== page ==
child, is snfo. Houses have been broken open at
midnight in two instances, since I havo been trav
elling hero, nnd the inmates manacled and carried
off. In both cases, however, tho victims have been
recovered and roturncd. Bnt the hell-hounds in
whose fangs they woro found have escaped unbann
ed. I do not believe tho Fugitive Law was Intended
by its dosignor to re-cepturo fugitive slaves. The
South are mad that so many of thoir victims escape
to Canada; and this Law was passed to allow of
reprisals upon '.no nomcs ol tree colored people,
who live opon Slavery' Iront'ers, in order to keep
full tho ranks of screaming and sweating sorrow.
And tbis the Law is doing, aided by such miscre
ants as McLean, Flinn, Spooner, Gricr and Ingra
ham ; and a brood of Commissioners and Marshals,
more hateful far than Milton's 'yelling monsters,'
whose birth 'tore tho entrails of "Sin, their infernal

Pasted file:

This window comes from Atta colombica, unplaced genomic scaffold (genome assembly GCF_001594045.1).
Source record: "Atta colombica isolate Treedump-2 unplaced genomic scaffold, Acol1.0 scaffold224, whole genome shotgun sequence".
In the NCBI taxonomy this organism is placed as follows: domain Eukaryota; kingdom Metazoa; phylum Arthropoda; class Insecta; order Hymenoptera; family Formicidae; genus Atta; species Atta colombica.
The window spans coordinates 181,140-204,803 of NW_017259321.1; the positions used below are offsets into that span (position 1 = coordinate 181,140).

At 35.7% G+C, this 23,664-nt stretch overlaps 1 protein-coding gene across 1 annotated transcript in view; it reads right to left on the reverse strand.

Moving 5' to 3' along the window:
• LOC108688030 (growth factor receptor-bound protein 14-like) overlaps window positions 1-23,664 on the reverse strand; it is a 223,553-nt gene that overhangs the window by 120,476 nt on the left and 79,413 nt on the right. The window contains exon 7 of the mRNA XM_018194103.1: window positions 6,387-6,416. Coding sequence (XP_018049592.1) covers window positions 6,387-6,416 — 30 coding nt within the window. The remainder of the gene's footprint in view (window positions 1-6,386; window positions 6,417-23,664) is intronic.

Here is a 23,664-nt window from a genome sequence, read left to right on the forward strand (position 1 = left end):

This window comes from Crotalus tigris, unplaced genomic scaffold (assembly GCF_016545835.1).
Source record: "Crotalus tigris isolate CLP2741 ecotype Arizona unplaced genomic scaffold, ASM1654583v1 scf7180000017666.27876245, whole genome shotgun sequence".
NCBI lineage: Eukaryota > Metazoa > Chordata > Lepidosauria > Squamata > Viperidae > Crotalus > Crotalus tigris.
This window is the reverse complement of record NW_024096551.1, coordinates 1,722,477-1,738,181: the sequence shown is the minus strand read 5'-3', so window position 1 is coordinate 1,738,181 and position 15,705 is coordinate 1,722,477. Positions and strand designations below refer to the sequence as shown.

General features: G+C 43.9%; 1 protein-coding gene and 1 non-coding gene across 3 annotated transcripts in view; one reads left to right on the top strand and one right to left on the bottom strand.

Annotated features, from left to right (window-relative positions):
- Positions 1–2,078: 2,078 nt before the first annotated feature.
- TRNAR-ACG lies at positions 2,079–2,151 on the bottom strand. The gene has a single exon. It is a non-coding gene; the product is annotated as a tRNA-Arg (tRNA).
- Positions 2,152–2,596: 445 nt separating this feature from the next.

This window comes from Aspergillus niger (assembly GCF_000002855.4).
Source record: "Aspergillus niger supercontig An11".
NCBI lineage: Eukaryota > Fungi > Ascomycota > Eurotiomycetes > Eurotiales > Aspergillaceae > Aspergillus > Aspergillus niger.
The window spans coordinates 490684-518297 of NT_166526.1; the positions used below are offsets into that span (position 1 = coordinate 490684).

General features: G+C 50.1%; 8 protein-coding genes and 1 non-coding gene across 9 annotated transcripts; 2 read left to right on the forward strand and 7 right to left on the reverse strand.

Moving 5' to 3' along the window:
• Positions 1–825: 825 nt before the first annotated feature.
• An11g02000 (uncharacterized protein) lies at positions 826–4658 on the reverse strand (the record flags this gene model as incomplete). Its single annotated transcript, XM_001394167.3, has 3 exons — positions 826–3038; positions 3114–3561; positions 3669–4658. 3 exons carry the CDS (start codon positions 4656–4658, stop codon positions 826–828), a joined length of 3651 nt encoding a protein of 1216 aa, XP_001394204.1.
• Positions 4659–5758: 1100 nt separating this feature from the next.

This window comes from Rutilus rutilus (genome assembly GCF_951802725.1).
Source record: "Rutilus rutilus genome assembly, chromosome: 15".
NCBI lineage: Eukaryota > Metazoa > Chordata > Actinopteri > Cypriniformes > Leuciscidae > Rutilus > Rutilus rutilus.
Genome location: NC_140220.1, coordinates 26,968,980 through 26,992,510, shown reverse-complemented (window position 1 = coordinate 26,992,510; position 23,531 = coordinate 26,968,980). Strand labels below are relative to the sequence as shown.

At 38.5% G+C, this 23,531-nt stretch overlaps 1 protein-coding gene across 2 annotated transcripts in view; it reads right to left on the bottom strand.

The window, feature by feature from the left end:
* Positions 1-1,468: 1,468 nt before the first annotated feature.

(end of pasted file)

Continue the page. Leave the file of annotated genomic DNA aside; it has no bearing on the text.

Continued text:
mother, begotten upon her in rape most foul, by
Death, her first-born son, ns she sat prostrate at the
gato of hell." Hundreds, nnd moro likelv thou
sands, of Solomon Northrnps and their families, arc
this hour in slaverv, torn from hemes as free and
happy as any in America.
Nobody is iifo. The late case of arrest at Ning
ara Falls shows that a whito skin is no security
whatever. I should no more dare to send children
out alone, especially at night, did I live within ten
or twentr miles of the Ohio river, than I should
dare send them into a forest of tieors and hvenas.
navo taken suocial pains to warn the colored peo
ple, above nil things to be nn their guard. Kidnap
ping i now a regular calling ; nnd the D. S. courts
are accessories in the damned work II For the love